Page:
In fact, if I weren’t a wedding photojournalist, if I were a cinematographer or just an astro-landscape photographer, I’d trade this autofocus Nikon for a manual focus Rokinon version in a heartbeat if it had better focus throw.
This lens would get five stars for features if it were a matter of comparing one prime against another, since it does deliver “the goods.” It’s a wide-angle prime that offers an aperture few other lenses can. Off the top of my head, all I can think of are the Sigma 20mm f/1.8 (a lens which is completely un-usable wide open through f/4 or so) and the Leica 21mm f/1.4. (A ~$7,500 lens!) Like I said, compared to the alternatives in its aperture and focal range, it’s a hands-down winner.
However, “features” are not just limited to a specific focal length. And considering the abundance of great ultra-wide zooms that cover 20mm, plus the fast 24mm primes available, the 20mm 1.8 G loses a star for features.
In other words, a zoom would be more practical for most casual photographers, and a 24 1.4 prime would be more desirable for anyone who shoots general low-light photojournalism and portraits.
While some folks miss the all-metal construction of yesteryear’s Nikon AI-S lenses, I’m very happy with Nikon’s current lineup of high-grade plastic f/1.8 G primes. I’ve heavily abused my Nikon 85mm f/1.8 G for over a year now as a full-time wedding photographer, and it is still as rock-solid as day one.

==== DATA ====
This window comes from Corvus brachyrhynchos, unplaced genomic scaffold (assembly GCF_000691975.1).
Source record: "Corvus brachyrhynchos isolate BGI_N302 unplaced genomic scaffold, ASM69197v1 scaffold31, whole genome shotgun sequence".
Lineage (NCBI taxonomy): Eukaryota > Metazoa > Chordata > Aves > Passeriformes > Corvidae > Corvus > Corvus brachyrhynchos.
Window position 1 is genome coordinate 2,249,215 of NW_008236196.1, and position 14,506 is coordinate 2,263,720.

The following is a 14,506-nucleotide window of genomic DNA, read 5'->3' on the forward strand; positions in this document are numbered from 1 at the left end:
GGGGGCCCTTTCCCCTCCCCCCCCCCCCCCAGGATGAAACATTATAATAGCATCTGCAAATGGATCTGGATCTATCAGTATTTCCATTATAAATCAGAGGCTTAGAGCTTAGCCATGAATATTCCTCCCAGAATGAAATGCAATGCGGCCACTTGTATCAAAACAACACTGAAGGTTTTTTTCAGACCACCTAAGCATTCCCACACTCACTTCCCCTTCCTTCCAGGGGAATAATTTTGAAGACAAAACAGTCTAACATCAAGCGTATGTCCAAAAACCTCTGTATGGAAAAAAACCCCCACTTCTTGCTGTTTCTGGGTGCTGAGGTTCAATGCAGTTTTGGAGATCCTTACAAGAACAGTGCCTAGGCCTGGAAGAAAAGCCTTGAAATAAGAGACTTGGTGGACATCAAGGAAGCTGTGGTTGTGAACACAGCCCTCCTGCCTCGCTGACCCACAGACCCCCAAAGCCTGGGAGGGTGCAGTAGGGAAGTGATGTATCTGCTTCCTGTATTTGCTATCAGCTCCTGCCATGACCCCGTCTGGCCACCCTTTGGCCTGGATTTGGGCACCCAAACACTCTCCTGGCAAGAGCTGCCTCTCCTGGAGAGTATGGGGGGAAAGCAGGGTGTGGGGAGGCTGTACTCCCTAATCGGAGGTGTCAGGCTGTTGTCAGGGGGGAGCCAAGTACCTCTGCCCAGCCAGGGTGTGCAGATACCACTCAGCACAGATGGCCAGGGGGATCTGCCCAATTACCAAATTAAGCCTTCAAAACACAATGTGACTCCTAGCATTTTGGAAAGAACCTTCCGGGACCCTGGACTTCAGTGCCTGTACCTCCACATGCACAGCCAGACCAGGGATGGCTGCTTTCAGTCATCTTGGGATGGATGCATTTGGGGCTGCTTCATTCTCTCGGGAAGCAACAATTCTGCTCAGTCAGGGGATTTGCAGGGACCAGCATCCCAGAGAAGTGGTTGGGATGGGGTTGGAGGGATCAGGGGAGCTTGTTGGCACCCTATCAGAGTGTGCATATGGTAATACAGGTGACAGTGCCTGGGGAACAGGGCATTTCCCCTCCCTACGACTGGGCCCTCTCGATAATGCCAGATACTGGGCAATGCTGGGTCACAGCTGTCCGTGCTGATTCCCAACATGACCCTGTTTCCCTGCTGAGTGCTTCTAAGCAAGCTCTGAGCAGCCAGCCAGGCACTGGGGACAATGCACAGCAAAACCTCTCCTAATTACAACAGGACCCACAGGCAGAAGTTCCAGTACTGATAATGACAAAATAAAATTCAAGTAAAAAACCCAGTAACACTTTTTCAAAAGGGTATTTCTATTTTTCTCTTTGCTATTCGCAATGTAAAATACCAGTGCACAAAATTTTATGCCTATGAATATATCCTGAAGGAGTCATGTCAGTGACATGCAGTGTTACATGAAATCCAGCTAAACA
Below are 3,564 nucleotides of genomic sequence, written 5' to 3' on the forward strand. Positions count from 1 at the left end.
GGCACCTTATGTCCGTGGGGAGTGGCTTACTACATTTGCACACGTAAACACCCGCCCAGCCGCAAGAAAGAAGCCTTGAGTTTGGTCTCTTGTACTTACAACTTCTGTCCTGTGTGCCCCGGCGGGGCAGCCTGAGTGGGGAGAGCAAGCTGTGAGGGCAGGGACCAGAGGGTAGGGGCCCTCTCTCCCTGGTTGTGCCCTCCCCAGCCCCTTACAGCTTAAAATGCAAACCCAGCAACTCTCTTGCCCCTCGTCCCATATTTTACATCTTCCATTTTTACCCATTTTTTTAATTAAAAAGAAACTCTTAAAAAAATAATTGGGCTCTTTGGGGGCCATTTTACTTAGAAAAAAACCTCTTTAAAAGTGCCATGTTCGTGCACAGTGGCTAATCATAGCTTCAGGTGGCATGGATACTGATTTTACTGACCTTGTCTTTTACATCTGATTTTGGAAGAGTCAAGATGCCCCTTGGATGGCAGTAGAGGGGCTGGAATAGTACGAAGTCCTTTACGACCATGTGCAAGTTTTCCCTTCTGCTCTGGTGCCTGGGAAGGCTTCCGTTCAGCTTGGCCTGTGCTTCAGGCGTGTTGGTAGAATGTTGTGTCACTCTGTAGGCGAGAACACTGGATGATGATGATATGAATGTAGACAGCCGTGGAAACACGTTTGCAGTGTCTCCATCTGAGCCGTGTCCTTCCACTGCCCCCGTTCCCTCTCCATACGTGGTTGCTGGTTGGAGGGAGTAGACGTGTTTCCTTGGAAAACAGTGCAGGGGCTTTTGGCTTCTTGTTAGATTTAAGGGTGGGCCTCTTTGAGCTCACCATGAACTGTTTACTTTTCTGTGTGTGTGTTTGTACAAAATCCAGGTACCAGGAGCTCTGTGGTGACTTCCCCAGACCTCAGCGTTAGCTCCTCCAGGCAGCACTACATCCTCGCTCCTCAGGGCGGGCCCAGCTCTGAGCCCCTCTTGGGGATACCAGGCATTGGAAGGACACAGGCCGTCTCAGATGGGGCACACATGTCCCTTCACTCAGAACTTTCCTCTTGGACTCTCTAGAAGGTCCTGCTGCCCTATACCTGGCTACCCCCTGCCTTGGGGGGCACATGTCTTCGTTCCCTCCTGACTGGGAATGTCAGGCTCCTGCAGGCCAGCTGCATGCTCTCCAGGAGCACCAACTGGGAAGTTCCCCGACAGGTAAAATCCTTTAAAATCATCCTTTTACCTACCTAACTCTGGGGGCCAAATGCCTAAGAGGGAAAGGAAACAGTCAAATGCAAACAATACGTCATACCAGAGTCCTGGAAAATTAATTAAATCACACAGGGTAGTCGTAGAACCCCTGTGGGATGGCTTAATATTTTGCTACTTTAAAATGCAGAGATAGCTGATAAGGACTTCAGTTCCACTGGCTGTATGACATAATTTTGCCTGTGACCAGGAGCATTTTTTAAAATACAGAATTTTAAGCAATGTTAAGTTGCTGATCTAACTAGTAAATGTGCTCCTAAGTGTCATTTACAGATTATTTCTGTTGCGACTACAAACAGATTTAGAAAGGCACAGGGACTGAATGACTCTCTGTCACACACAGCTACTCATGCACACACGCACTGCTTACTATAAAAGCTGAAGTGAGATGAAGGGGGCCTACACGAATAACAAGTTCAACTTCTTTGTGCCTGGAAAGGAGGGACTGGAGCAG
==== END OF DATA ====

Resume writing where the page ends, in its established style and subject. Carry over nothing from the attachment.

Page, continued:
However, if you’re a landscape photographer who likes the ~20mm focal range, you’ve heard about the legendary Zeiss 21mm f/2.8 Distagon. And compared to that all-metal beauty that can only be described as the Rolex / Lamborghini of wide-angle lenses, this Nikon 20mm does lose a star for overall quality.
Like I said, I’d give this lens five stars for quality if every other photographer out there were like me, but I have to consider all types of photographers when writing these reviews, and I know there are some who are even more abusive of gear than I am. Be at least moderately gentle with these new Nikon primes, because “they just don’t make ’em like they used to…”
As such a speciality lens, it’s hard to justify the price for anyone other than those who really do need what it offers. If you’re just a casual shooter, the Nikon 28mm f/1.8 G is $100+ cheaper, has a better all-around focal length, and offers superior corner sharpness. Same with the Nikon 35mm f/1.8 G, and it’s $200 cheaper!
If you’re a serious astro-landscape photographer, a Rokinon 24mm f/1.4 also offers superior corner sharpness, and costs $250+ less than the Nikon.
Plus, there are all kinds of rumors that Sigma is working on a 24mm f/1.4 Art, which we all know will probably offer nearly flawless image quality and yet shouldn’t cost more than $100-300 above the Nikon 20mm f/1.8 G‘s ~$800 price tag.
Combine that with my hopes that Rokinon will get around to developing a ~16-18mm f/2.8 that accepts 77mm filters and costs ~$500, and well, the Nikon 20mm f/1.8 G‘s $800 price tag is at least a reason for buyers to think twice. Or thrice.
Despite its shortcomings across the board, I’m definitely buying this lens. I might wait until it gets a ~$100 rebate in 6-12 months, but I’m definitely buying it. As an astro-landscape photographer who is sick of f/2.8 lenses that don’t accept 77mm front filters and/or have ugly sunstars, I’m on cloud nine, or at least cloud 8.5.
There are a few reasons why you might consider an alternative, or wait and see what Sigma does in the ~20mm range in the next ~6 months, but overall, I highly recommend this lens.
Take care and happy clicking!
For more astro-andscape photography images and geeky camera talk, be sure to visit my personal blog, astro-landscapes.com.